Judging from his letters, Robert Porter was much older than his 23 years.
He was the eldest son in his family and a new teacher when he enlisted in 1862.
Above all he was a very devout young man, and his strong faith appears in just about every letter he wrote from the field. He describes with disapproval the coarse behavior of soldiers and reminds his younger brothers William and Sam to behave and attend to their devotions. Often he would close by assuring his parents he would be kept safe by “he who doeth all things well.”
Yet two years of war and its brutality would take a toll and lead him to question what it all meant.
His letters offer an invaluable look into a soldier’s life with the 140th Pa. Regiment: crudely-made living quarters, the monotony of camp and landscapes far different from his home in Jamestown.
And from time to time they would record history.
One particular letter, written after the Battle of Gettysburg, details the action of his regiment on July 2, the second day of fighting. They moved quickly into line that afternoon to strengthen a staggering Union defense.
That movement, however, was only the end of a much longer march, that account only a passage in a much larger story, for his letter relates not only that day but the entire Gettysburg campaign as he lived it.
It was written during a halt, two days after the guns went silent and danger had passed. When he took up his pen he was tired and worn, angry and no doubt older for what he had experienced. He wrote it to let his parents understand what had happened to him in several harrowing days. It’s likely he was writing for his own understanding as well.
¥ ¥ ¥
Encamped six miles east of Gettysburg on the Baltimore Pike
Monday, July 6, 1863
I am through the kind Providence of God once more permitted to address you. I have passed through an engagement of four days unhurt whilst many a brave and true heart bit the dust. I wrote Sam a few lines yesterday, but for fear they might not reach you I will write today. …
I believe when I last wrote you we were near Frederick City, Md. We left there one week ago today and marched a mile on this side of Uniontown, Md., a distance of 30 miles. … It was necessary to reach this point, as the enemy was moving on the town with a large cavalry force, stealing horses, cattle and provisions of every kind. … We left Uniontown the next day at 4 p.m. and reached Gettysburg in the morning, marching 20 miles and traveling all night except for two hours. You can form a slight idea of the trials, privations and hardships soldiers have to endure when you think of us making marches under the scorching rays of a July sun, or it maybe heavy rain.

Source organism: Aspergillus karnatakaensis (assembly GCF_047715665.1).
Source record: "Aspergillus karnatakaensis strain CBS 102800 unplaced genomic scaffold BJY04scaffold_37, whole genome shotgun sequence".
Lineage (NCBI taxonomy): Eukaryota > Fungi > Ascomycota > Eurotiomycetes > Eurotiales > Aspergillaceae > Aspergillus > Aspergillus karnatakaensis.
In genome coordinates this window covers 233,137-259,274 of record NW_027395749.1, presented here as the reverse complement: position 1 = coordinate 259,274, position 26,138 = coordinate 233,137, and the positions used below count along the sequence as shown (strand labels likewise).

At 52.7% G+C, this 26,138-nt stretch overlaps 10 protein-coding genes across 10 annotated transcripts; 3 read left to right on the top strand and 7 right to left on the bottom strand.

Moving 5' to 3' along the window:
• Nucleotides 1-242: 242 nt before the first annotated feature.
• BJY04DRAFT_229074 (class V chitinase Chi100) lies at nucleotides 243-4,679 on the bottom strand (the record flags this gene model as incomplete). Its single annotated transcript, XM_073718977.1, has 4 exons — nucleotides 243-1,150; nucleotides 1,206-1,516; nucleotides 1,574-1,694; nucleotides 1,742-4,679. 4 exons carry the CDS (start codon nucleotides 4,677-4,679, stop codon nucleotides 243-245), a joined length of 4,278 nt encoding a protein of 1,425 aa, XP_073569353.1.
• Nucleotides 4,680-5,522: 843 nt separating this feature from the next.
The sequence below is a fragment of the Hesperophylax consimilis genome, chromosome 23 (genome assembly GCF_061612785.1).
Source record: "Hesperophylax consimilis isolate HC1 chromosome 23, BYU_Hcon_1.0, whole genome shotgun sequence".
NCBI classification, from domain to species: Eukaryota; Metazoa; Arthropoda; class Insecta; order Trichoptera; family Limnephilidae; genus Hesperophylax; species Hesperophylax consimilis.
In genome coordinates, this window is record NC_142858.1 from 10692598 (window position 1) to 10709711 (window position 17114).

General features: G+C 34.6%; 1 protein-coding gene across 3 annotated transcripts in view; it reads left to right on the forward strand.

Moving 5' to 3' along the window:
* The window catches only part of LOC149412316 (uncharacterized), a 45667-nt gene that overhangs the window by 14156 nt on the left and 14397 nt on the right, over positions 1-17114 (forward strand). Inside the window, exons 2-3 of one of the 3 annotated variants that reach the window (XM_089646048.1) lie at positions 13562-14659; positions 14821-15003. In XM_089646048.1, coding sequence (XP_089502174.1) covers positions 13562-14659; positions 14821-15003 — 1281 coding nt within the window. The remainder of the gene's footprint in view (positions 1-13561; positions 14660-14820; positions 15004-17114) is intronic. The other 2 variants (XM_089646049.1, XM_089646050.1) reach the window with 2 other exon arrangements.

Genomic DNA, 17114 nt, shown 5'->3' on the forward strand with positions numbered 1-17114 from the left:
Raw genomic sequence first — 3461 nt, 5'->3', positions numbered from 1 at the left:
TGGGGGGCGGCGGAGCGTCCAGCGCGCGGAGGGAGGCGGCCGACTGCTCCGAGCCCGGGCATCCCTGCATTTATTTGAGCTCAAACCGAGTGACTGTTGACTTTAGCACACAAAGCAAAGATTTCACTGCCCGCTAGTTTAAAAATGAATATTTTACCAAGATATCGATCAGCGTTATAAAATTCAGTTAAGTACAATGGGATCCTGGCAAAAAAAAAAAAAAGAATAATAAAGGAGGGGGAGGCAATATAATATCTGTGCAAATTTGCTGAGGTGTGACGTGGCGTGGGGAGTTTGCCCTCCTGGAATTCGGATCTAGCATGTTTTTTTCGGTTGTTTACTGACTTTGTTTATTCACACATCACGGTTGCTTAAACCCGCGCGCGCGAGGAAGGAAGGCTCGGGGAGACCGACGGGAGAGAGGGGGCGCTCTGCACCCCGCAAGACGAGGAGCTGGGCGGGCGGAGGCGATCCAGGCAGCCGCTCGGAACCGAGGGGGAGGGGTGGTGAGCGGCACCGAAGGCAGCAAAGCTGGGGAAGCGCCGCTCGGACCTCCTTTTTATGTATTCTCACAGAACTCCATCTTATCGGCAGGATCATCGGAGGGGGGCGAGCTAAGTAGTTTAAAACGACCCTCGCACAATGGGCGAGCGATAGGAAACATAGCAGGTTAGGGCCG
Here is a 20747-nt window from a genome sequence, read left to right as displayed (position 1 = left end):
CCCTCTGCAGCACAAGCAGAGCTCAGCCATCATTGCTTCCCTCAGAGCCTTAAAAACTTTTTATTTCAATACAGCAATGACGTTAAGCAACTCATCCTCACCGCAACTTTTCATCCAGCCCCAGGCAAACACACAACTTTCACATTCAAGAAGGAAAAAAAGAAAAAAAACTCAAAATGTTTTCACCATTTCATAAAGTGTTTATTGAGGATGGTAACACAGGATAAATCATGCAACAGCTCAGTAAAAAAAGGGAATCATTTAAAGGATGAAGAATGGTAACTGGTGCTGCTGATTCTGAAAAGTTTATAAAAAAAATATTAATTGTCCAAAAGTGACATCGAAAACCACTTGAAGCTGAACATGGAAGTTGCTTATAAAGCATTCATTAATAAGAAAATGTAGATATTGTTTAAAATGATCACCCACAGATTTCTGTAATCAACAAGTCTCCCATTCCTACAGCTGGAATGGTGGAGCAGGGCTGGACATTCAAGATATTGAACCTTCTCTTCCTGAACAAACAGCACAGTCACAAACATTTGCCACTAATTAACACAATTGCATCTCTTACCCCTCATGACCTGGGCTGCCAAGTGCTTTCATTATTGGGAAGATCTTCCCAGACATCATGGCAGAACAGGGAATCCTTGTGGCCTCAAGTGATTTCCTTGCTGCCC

The battle, as you are aware, was commenced on Wednesday the 1st. We got on the field on the morning of the 2nd. The battle raged fearfully all afternoon, being most severe on the wings as the enemy’s design was to turn our flanks, but no turn. Our troops fought with a vengeance and were not to be driven. All their prisoners say their officers told them they had nothing but militia to fight and they would run, so they charged up close to our batteries and entrenchments and were slaughtered fearfully.
Our brigade was taken in on the left under a heavy fire of musketry. Just in the first of the action our brigadier general was shot and mortally wounded, and a few moments afterwards Col. Roberts was shot and instantly killed. I saw him just before he was shot. He was waving his sword and cheering his men on. At this time we were driving the rebs. Braver men than these never lived.
The 140th fought bravely. I did not see or hear of one man in the regiment showing anything other than a disposition and anxiety to fight. And they did fight, but on account of our officers being killed our position was not properly watched and the rebs flanked us. We were ordered to fall back and did so reluctantly, and at this time we sustained our heaviest loss. …
On Friday the 3rd the battle raged most desperately all day, the enemy making a desperate effort to break our lines at all points and escape, but all in vain. He was repulsed and driven at every point with heavy loss.